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Paul Hörbiger

From Wikipedia, the free encyclopedia

Paul Hörbiger
Publicity photo, 1939
Born(1894-04-29)29 April 1894
Died5 March 1981(1981-03-05) (aged 86)
Vienna, Austria
Years active1928–1974
Josefa Gettke
(m. 1921; div. 1939)

Paul Hörbiger (29 April 1894 – 5 March 1981) was an Austrian theatre and film actor.[1]

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Life and work

Paul Hörbiger was born in the Hungarian capital Budapest, then part of Austria-Hungary, the son of engineer Hanns Hörbiger, founder of the Welteislehre cosmological concept, and elder brother of actor Attila Hörbiger. In 1902, the family returned to Vienna, while Paul attended the gymnasium (high school) at St. Paul's Abbey in Carinthia. Having obtained his Matura degree, he served in a mountain artillery regiment of the Austro-Hungarian Army in World War I, discharged in 1918 with the rank of an Oberleutnant.

After the war, Hörbiger took drama lessons and began his acting career in 1919 at the city theatre of Reichenberg (Liberec). From 1920, he performed at the New German Theatre in Prague. His fame grew when in 1926 he was employed by director Max Reinhardt at the ensemble of the Deutsches Theater in Berlin, reaching a high point with his appointment at the Vienna Burgtheater in 1940. He also appeared at the 1943 Salzburg Festival, performing in the role as Papageno in Mozart's opera The Magic Flute.

Hörbiger performing at the Kabarett der Komiker in Berlin, 1938

From 1928 he appeared in more than 250 films, mostly lightweight comedies of the Wiener Film genre popular among German and Austrian audiences during the 1930s and 40s. In 1936, he established his own filming company Algefa jointly with director E. W. Emo. In 1938, like many other celebrities, he openly acclaimed the Austrian Anschluss to Nazi Germany and continued his career, appearing also in propaganda films like Wunschkonzert ("Request concert") or Die grosse Liebe ("The great love"), which earned him an entry on Goebbels' Gottbegnadeten list ("God-blessed list"). On the other hand, Hörbiger inconspicuously met with opposition circles around Theo Lingen and Oskar Sima. In the latter days of World War II, he was arrested for treason by the Nazi authorities.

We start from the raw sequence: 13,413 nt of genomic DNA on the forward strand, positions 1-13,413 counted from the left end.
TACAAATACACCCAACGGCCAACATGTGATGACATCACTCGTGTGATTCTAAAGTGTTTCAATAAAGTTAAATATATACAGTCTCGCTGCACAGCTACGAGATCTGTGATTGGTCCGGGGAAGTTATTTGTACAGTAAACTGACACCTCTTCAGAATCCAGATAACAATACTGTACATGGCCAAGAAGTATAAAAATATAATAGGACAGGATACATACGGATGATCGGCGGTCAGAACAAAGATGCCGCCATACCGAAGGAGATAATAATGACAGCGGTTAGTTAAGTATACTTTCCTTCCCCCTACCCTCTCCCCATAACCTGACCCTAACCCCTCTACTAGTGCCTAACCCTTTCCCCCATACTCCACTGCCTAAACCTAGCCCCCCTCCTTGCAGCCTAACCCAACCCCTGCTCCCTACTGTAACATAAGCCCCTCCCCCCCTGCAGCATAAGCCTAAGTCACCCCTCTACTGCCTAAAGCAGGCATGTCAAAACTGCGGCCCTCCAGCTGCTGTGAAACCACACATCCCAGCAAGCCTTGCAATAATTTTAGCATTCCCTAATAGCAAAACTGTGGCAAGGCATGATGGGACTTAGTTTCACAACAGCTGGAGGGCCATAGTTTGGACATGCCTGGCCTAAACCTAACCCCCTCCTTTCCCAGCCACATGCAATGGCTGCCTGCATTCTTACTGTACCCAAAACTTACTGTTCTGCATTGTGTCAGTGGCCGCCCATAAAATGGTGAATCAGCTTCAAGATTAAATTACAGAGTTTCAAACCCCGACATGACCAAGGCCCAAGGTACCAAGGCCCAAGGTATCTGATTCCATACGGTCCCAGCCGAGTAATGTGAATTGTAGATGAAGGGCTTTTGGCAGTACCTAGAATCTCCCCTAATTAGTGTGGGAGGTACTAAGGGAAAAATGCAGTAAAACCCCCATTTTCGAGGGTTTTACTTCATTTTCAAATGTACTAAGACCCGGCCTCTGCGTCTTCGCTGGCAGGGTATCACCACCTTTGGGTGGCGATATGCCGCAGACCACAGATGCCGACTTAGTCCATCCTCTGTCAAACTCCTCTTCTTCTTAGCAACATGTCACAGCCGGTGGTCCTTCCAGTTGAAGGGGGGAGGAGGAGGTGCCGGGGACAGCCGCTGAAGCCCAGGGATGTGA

After the war, he resumed his career playing the porter who "talks too much" in Carol Reed's British film classic The Third Man (1949). Hörbiger, not speaking English at the time, learned his lines phonetically.[2]

In the period 1947–49, he was chairman of the First Vienna FC football club.

Hörbiger remained one of the most popular German-speaking film actors of the 1950s and 1960s, starring in numerous Heimatfilm and Wiener Film productions. He again performed as the warm-hearted Viennese type and Heurigen singer, often together with Hans Moser and director Franz Antel. In his later years he again concentrated on theatre acting at the Burgtheater, where he last premiered in 1979 with Elias Canetti's Komödie der Eitelkeit ("Comedy of vanity").

Personal life

In 1921 he married the actress Josepha Gettke with whom he had four children. Hörbiger died in Vienna aged 86 and is buried in an Ehrengrab at the Vienna Zentralfriedhof. The actress Christiane Hörbiger, daughter from his brother Attila's marriage with Paula Wessely, is his niece. The actors Christian Tramitz and Mavie Hörbiger are grandchildren of Paul Hörbiger.

Selected filmography



  1. ^ "Paul Hörbiger". Archived from the original on 21 October 2012. Retrieved 15 September 2010.
  2. ^ Giddins, Gary (22 May 2007). "Who Is Harry Lime?". The New York Sun. Retrieved 19 August 2019.

External links

This page was last edited on 20 November 2023, at 20:25
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